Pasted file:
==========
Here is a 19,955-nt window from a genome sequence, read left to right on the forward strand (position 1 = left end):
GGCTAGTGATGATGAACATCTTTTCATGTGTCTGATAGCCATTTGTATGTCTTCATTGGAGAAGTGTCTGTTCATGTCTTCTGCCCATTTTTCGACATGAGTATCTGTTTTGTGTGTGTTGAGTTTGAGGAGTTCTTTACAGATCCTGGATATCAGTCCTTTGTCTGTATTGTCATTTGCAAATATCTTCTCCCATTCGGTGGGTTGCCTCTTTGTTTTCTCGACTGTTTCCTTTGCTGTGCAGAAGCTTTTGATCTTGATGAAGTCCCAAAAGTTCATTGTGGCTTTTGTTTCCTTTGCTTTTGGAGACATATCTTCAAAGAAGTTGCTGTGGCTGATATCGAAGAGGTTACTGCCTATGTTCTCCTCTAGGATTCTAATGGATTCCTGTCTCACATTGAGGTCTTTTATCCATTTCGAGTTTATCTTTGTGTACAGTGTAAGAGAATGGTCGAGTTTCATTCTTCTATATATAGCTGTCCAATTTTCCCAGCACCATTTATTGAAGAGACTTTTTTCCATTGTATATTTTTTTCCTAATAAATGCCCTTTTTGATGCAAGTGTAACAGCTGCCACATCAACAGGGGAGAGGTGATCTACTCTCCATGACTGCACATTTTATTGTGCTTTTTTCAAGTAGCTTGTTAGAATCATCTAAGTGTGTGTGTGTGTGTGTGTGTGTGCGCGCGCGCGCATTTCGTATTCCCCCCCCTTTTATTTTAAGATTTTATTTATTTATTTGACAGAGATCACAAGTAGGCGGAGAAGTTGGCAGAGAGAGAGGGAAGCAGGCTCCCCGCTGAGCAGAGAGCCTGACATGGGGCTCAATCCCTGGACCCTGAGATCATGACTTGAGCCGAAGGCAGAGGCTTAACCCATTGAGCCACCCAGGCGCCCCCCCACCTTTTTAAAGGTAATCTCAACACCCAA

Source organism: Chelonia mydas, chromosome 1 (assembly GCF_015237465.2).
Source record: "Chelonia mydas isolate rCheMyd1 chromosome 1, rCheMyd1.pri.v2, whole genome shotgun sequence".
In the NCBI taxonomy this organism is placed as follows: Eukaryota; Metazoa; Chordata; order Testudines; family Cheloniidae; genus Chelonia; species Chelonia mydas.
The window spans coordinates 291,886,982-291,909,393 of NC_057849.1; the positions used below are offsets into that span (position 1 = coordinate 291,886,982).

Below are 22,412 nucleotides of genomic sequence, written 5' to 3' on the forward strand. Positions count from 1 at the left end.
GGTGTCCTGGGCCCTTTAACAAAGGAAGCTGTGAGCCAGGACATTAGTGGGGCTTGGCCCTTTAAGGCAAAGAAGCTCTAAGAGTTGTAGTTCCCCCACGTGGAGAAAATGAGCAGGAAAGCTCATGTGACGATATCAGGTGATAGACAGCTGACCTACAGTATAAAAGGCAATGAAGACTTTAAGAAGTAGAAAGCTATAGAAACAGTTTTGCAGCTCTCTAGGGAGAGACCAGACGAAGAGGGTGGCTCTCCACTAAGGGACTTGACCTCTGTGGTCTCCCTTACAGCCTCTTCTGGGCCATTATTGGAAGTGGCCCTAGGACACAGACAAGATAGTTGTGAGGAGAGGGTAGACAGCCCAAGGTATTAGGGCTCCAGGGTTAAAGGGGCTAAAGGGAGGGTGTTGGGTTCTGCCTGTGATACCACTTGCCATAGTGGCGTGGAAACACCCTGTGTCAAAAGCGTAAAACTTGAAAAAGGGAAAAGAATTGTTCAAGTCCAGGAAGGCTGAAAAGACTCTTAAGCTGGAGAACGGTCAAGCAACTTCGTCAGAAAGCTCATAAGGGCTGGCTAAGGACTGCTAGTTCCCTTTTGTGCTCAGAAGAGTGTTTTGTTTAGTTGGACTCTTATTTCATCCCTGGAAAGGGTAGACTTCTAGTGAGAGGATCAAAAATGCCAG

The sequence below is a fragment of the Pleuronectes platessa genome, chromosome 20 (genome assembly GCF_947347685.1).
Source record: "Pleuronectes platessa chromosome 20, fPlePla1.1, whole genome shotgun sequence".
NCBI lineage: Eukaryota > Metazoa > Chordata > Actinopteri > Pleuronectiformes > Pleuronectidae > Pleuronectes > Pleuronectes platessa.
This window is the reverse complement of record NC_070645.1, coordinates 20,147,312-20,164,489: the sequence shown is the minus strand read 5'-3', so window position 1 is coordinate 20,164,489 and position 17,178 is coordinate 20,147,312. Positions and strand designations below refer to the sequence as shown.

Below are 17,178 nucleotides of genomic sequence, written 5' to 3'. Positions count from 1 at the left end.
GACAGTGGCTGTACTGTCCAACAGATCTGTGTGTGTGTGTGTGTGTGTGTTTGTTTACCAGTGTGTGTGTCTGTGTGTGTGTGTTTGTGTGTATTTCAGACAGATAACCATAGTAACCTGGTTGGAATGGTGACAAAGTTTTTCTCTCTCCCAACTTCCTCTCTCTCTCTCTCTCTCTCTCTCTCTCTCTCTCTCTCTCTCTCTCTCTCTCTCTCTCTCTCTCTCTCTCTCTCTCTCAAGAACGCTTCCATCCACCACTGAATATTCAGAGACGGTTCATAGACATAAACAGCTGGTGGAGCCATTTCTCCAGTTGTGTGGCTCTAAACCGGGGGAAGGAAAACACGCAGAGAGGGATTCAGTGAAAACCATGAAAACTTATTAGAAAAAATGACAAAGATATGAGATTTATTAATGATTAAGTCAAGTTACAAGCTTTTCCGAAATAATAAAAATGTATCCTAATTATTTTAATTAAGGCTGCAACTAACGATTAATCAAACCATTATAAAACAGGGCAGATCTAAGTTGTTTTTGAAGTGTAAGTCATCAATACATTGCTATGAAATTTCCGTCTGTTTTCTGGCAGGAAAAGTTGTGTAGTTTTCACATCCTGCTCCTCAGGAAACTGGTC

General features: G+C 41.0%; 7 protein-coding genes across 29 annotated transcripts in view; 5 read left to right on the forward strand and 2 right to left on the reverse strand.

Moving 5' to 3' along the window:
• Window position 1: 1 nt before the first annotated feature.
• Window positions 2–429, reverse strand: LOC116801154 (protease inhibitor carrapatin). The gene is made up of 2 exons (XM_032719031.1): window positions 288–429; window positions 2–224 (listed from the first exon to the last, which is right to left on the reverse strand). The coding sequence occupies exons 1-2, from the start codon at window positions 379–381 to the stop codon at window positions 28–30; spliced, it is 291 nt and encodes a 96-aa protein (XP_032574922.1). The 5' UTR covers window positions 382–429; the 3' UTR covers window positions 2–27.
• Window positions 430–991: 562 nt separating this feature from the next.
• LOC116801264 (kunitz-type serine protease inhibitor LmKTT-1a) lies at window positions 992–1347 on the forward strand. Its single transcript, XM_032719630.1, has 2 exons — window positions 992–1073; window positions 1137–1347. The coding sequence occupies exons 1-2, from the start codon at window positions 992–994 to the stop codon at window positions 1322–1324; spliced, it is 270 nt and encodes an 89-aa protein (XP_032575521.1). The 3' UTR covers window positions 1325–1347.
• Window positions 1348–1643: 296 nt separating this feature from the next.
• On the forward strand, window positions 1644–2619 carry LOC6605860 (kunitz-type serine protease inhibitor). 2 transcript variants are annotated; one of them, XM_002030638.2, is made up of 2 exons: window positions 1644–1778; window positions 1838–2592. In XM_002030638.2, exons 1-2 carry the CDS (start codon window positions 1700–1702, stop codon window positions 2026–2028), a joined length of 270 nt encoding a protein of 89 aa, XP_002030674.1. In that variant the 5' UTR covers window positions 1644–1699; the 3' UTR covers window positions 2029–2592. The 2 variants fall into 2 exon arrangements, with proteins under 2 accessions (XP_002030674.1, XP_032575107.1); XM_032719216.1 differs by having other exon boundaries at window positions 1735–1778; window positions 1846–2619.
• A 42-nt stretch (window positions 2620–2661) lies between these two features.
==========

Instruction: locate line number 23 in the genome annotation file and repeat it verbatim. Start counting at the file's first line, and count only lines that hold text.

• A 42-nt stretch (window positions 2620–2661) lies between these two features.